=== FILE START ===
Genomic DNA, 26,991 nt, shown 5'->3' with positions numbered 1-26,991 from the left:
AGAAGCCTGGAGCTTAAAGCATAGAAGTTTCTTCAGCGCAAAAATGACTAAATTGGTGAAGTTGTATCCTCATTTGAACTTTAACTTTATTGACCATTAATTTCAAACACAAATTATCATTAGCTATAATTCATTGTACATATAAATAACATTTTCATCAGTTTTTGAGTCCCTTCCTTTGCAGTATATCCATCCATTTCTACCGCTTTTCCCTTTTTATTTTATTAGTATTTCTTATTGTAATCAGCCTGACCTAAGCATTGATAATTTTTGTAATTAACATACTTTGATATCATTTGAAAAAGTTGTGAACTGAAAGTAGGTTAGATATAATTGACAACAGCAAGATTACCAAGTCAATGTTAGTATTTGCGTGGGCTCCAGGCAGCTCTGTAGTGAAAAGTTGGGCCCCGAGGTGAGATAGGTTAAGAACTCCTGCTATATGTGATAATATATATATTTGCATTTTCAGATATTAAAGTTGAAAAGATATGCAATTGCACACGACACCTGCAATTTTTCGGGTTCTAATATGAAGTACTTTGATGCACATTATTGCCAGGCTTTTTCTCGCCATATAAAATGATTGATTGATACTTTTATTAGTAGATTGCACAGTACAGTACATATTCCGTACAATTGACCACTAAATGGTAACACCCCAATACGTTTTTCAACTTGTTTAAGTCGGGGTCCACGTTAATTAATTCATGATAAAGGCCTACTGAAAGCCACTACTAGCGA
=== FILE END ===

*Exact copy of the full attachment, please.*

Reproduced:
Genomic DNA, 26,991 nt, shown 5'->3' with positions numbered 1-26,991 from the left:
AGAAGCCTGGAGCTTAAAGCATAGAAGTTTCTTCAGCGCAAAAATGACTAAATTGGTGAAGTTGTATCCTCATTTGAACTTTAACTTTATTGACCATTAATTTCAAACACAAATTATCATTAGCTATAATTCATTGTACATATAAATAACATTTTCATCAGTTTTTGAGTCCCTTCCTTTGCAGTATATCCATCCATTTCTACCGCTTTTCCCTTTTTATTTTATTAGTATTTCTTATTGTAATCAGCCTGACCTAAGCATTGATAATTTTTGTAATTAACATACTTTGATATCATTTGAAAAAGTTGTGAACTGAAAGTAGGTTAGATATAATTGACAACAGCAAGATTACCAAGTCAATGTTAGTATTTGCGTGGGCTCCAGGCAGCTCTGTAGTGAAAAGTTGGGCCCCGAGGTGAGATAGGTTAAGAACTCCTGCTATATGTGATAATATATATATTTGCATTTTCAGATATTAAAGTTGAAAAGATATGCAATTGCACACGACACCTGCAATTTTTCGGGTTCTAATATGAAGTACTTTGATGCACATTATTGCCAGGCTTTTTCTCGCCATATAAAATGATTGATTGATACTTTTATTAGTAGATTGCACAGTACAGTACATATTCCGTACAATTGACCACTAAATGGTAACACCCCAATACGTTTTTCAACTTGTTTAAGTCGGGGTCCACGTTAATTAATTCATGATAAAGGCCTACTGAAAGCCACTACTAGCGA